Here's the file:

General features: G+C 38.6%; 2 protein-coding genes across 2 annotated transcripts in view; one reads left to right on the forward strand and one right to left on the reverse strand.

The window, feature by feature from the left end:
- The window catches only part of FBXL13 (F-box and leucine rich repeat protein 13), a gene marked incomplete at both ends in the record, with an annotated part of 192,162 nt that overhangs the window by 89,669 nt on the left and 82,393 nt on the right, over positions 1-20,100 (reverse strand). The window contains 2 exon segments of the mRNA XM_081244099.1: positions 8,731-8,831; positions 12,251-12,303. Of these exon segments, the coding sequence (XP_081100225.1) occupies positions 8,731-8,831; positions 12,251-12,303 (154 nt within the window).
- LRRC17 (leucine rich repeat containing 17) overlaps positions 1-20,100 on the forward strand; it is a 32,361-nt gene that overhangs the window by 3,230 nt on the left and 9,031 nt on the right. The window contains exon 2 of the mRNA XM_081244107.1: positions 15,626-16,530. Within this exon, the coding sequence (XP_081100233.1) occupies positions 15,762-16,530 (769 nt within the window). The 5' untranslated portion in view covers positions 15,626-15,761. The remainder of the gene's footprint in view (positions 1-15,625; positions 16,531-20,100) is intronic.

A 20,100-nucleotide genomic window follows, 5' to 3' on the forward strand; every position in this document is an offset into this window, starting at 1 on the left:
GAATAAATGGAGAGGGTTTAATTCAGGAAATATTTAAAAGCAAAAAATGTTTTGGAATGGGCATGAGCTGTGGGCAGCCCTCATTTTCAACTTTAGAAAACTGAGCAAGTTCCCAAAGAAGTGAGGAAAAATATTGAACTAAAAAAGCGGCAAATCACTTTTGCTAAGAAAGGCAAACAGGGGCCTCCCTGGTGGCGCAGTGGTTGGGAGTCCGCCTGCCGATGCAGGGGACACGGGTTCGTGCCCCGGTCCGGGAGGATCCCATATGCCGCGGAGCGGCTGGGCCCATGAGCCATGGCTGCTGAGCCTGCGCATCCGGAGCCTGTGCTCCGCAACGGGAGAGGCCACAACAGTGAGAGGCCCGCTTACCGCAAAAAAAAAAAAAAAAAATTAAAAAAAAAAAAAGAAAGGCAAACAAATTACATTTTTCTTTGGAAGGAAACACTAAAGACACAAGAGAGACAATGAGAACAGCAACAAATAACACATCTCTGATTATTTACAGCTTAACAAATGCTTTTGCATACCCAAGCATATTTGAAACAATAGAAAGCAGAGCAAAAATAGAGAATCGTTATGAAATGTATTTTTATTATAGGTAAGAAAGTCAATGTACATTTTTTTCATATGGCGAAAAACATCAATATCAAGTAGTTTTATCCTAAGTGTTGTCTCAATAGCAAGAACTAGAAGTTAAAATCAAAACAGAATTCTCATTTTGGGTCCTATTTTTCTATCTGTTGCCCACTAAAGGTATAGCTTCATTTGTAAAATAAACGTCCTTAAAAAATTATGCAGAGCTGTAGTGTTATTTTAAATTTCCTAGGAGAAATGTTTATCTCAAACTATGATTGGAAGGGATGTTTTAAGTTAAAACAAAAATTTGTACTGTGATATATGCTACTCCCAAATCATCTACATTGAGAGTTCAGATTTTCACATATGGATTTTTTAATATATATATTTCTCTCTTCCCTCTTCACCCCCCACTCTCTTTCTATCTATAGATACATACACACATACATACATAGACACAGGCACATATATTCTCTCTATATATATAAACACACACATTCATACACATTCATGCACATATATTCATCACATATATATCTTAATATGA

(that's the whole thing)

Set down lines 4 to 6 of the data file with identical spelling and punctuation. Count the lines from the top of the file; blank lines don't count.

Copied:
- LRRC17 (leucine rich repeat containing 17) overlaps positions 1-20,100 on the forward strand; it is a 32,361-nt gene that overhangs the window by 3,230 nt on the left and 9,031 nt on the right. The window contains exon 2 of the mRNA XM_081244107.1: positions 15,626-16,530. Within this exon, the coding sequence (XP_081100233.1) occupies positions 15,762-16,530 (769 nt within the window). The 5' untranslated portion in view covers positions 15,626-15,761. The remainder of the gene's footprint in view (positions 1-15,625; positions 16,531-20,100) is intronic.

A 20,100-nucleotide genomic window follows, 5' to 3' on the forward strand; every position in this document is an offset into this window, starting at 1 on the left:
GAATAAATGGAGAGGGTTTAATTCAGGAAATATTTAAAAGCAAAAAATGTTTTGGAATGGGCATGAGCTGTGGGCAGCCCTCATTTTCAACTTTAGAAAACTGAGCAAGTTCCCAAAGAAGTGAGGAAAAATATTGAACTAAAAAAGCGGCAAATCACTTTTGCTAAGAAAGGCAAACAGGGGCCTCCCTGGTGGCGCAGTGGTTGGGAGTCCGCCTGCCGATGCAGGGGACACGGGTTCGTGCCCCGGTCCGGGAGGATCCCATATGCCGCGGAGCGGCTGGGCCCATGAGCCATGGCTGCTGAGCCTGCGCATCCGGAGCCTGTGCTCCGCAACGGGAGAGGCCACAACAGTGAGAGGCCCGCTTACCGCAAAAAAAAAAAAAAAAAATTAAAAAAAAAAAAAGAAAGGCAAACAAATTACATTTTTCTTTGGAAGGAAACACTAAAGACACAAGAGAGACAATGAGAACAGCAACAAATAACACATCTCTGATTATTTACAGCTTAACAAATGCTTTTGCATACCCAAGCATATTTGAAACAATAGAAAGCAGAGCAAAAATAGAGAATCGTTATGAAATGTATTTTTATTATAGGTAAGAAAGTCAATGTACATTTTTTTCATATGGCGAAAAACATCAATATCAAGTAGTTTTATCCTAAGTGTTGTCTCAATAGCAAGAACTAGAAGTTAAAATCAAAACAGAATTCTCATTTTGGGTCCTATTTTTCTATCTGTTGCCCACTAAAGGTATAGCTTCATTTGTAAAATAAACGTCCTTAAAAAATTATGCAGAGCTGTAGTGTTATTTTAAATTTCCTAGGAGAAATGTTTATCTCAAACTATGATTGGAAGGGATGTTTTAAGTTAAAACAAAAATTTGTACTGTGATATATGCTACTCCCAAATCATCTACATTGAGAGTTCAGATTTTCACATATGGATTTTTTAATATATATATTTCTCTCTTCCCTCTTCACCCCCCACTCTCTTTCTATCTATAGATACATACACACATACATACATAGACACAGGCACATATATTCTCTCTATATATATAAACACACACATTCATACACATTCATGCACATATATTCATCACATATATATCTTAATATGA